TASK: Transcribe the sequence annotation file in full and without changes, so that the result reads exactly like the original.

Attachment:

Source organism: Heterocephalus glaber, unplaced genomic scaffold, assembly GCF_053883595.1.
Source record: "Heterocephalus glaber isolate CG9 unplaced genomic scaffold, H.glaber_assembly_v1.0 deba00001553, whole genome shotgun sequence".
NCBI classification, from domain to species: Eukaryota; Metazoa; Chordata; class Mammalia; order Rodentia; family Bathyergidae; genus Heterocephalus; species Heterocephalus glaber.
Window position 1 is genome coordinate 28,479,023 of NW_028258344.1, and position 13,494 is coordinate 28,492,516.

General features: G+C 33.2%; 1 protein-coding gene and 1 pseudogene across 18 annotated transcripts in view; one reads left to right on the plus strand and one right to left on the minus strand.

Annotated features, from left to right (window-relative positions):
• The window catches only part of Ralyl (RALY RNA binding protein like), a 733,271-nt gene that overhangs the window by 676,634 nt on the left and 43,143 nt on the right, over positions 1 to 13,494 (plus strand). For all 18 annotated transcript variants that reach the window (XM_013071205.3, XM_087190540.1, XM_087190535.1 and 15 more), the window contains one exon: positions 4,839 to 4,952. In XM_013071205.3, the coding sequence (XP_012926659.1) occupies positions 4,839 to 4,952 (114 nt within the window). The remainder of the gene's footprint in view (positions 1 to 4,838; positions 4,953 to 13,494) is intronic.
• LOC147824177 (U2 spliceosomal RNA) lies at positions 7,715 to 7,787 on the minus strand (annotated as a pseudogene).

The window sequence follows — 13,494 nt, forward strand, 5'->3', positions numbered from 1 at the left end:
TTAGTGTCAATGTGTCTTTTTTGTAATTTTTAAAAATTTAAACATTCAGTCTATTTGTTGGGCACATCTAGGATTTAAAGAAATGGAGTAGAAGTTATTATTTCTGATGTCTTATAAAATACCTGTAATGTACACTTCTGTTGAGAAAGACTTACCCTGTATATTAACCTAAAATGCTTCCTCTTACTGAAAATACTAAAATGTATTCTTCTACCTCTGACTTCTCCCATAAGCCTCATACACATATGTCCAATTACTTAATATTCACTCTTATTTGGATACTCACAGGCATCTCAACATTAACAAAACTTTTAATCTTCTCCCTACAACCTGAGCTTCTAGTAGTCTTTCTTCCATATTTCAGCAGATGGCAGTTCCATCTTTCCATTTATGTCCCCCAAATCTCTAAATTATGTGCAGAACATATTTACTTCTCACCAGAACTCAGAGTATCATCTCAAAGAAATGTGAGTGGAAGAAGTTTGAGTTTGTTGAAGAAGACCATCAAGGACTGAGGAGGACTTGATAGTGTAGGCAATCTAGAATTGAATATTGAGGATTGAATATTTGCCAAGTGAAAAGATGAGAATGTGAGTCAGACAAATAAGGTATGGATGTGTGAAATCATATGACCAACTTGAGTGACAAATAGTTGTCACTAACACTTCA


Source organism: Heterocephalus glaber, unplaced genomic scaffold, assembly GCF_053883595.1.
Source record: "Heterocephalus glaber isolate CG9 unplaced genomic scaffold, H.glaber_assembly_v1.0 deba00001553, whole genome shotgun sequence".
NCBI classification, from domain to species: Eukaryota; Metazoa; Chordata; class Mammalia; order Rodentia; family Bathyergidae; genus Heterocephalus; species Heterocephalus glaber.
Window position 1 is genome coordinate 28,479,023 of NW_028258344.1, and position 13,494 is coordinate 28,492,516.

General features: G+C 33.2%; 1 protein-coding gene and 1 pseudogene across 18 annotated transcripts in view; one reads left to right on the plus strand and one right to left on the minus strand.

Annotated features, from left to right (window-relative positions):
• The window catches only part of Ralyl (RALY RNA binding protein like), a 733,271-nt gene that overhangs the window by 676,634 nt on the left and 43,143 nt on the right, over positions 1 to 13,494 (plus strand). For all 18 annotated transcript variants that reach the window (XM_013071205.3, XM_087190540.1, XM_087190535.1 and 15 more), the window contains one exon: positions 4,839 to 4,952. In XM_013071205.3, the coding sequence (XP_012926659.1) occupies positions 4,839 to 4,952 (114 nt within the window). The remainder of the gene's footprint in view (positions 1 to 4,838; positions 4,953 to 13,494) is intronic.
• LOC147824177 (U2 spliceosomal RNA) lies at positions 7,715 to 7,787 on the minus strand (annotated as a pseudogene).

The window sequence follows — 13,494 nt, forward strand, 5'->3', positions numbered from 1 at the left end:
TTAGTGTCAATGTGTCTTTTTTGTAATTTTTAAAAATTTAAACATTCAGTCTATTTGTTGGGCACATCTAGGATTTAAAGAAATGGAGTAGAAGTTATTATTTCTGATGTCTTATAAAATACCTGTAATGTACACTTCTGTTGAGAAAGACTTACCCTGTATATTAACCTAAAATGCTTCCTCTTACTGAAAATACTAAAATGTATTCTTCTACCTCTGACTTCTCCCATAAGCCTCATACACATATGTCCAATTACTTAATATTCACTCTTATTTGGATACTCACAGGCATCTCAACATTAACAAAACTTTTAATCTTCTCCCTACAACCTGAGCTTCTAGTAGTCTTTCTTCCATATTTCAGCAGATGGCAGTTCCATCTTTCCATTTATGTCCCCCAAATCTCTAAATTATGTGCAGAACATATTTACTTCTCACCAGAACTCAGAGTATCATCTCAAAGAAATGTGAGTGGAAGAAGTTTGAGTTTGTTGAAGAAGACCATCAAGGACTGAGGAGGACTTGATAGTGTAGGCAATCTAGAATTGAATATTGAGGATTGAATATTTGCCAAGTGAAAAGATGAGAATGTGAGTCAGACAAATAAGGTATGGATGTGTGAAATCATATGACCAACTTGAGTGACAAATAGTTGTCACTAACACTTCA